The conversation will include contributions by: Amélie Bouvier, Cosco (Louis de Cordier), Alexis Destoop, Marjolijn Dijkman, Kris Dittel, Toril Johannessen and Pádraic E. Moore.
This session is accompanied by the finissage of the solo exhibition by Amélie Bouvier, a continuous screening of ‘Non-conservation of energy (and of spirits)’ by Toril Johannessen and a presentation by Kris Dittel and Marjolijn Dijkman of the recently published publication 'Radiant Matter'.
Amélie Bouvier presents the second solo exhibition at Enough Room for Space within the framework of the ongoing project Uncertainty Scenarios. Amélie Bouvier has developed a strong interest in aerial and outer space imagery and its ramifications on our perception and use of history, geography and power. While the aerial and outer space views are a magnificent instrument in the evolution of human knowledge, it also suggests a potential absence of limitations, which filled with unpredictability our close futures. Finnisage: 9 June 2018.
The performance lecture 'Alice and Bob (future perfect)' by Antye Guenther speculates about the futuristic potential of ceramics, about the possibilities of hybrid intelligence & ways to communicate into the future, and about how our modes of thinking going to change facing rapid technological progress. "Natural ceramic masses are a mix of quartz, feldspar, clay minerals and kaolin: substances that all consist of silicon as a basic element. At a specific time in the future museums all over the world will likely be forced to surrender all their ceramic objects, even the oldest items, to supply the production of semiconductor silicon."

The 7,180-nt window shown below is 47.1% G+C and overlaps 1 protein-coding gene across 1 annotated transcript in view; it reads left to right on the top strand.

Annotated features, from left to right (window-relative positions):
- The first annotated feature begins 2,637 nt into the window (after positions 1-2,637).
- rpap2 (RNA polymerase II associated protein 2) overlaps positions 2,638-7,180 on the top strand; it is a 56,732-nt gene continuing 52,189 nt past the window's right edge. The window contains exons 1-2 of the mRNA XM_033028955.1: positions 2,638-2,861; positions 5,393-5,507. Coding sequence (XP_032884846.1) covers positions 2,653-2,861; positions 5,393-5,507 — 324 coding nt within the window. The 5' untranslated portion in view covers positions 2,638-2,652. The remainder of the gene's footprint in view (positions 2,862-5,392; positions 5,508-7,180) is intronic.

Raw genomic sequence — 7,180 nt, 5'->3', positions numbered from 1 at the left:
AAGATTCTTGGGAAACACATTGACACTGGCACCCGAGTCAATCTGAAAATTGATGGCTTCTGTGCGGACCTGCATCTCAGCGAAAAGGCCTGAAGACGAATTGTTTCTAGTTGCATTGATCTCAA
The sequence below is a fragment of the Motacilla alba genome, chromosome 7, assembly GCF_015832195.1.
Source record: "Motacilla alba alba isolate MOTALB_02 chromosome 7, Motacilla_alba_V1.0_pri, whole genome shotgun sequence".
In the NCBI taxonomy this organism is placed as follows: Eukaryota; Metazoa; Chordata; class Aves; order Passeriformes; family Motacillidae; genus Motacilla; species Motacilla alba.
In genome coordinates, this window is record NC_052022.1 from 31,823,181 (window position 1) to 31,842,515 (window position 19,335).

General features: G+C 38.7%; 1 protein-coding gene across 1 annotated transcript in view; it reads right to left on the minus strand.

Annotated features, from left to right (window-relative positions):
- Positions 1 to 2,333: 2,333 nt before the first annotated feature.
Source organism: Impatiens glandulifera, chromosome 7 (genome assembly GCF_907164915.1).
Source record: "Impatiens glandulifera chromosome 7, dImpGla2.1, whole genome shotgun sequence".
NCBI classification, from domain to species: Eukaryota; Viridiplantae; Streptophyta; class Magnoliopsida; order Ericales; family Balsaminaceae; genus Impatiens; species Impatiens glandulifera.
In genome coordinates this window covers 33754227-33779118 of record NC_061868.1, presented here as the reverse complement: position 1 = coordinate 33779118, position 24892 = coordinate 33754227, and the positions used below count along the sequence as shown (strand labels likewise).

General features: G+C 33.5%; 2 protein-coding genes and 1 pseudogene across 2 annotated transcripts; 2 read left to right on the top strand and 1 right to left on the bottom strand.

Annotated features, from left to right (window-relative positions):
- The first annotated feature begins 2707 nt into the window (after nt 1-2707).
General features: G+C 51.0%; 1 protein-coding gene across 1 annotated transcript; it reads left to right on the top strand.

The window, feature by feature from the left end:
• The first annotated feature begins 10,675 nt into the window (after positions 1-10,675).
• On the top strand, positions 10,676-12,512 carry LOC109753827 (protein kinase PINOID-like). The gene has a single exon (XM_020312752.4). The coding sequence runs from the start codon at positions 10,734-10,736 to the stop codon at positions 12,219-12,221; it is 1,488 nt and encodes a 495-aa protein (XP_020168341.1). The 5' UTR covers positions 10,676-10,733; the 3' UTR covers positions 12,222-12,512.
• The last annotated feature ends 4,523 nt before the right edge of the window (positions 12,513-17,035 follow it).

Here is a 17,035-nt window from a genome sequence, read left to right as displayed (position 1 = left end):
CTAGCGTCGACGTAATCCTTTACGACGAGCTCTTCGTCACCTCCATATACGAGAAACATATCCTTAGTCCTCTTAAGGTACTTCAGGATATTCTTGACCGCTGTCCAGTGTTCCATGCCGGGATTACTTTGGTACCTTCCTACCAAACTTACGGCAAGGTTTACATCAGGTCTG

- (Excerpt from the performance lecture).
During this event there will be a continuous screening of the video work 'First Dawn' by Aurélien Dupuis.
Software engineer Julien Griffit and artist Maarten Vanden Eynde are developing a new installation for the upcoming exhibition Artefact: This Rare Earth - Stories from Below. Their collaboration is part of Uncertainty Scenarios, a collective experimental research project that explores the ways people throughout history have tried to speculate, predict and anticipate the future and different attitudes that go along with this. Julien will reside during several short residency periods throughout 2017 and 2018 at Enough Room for Space.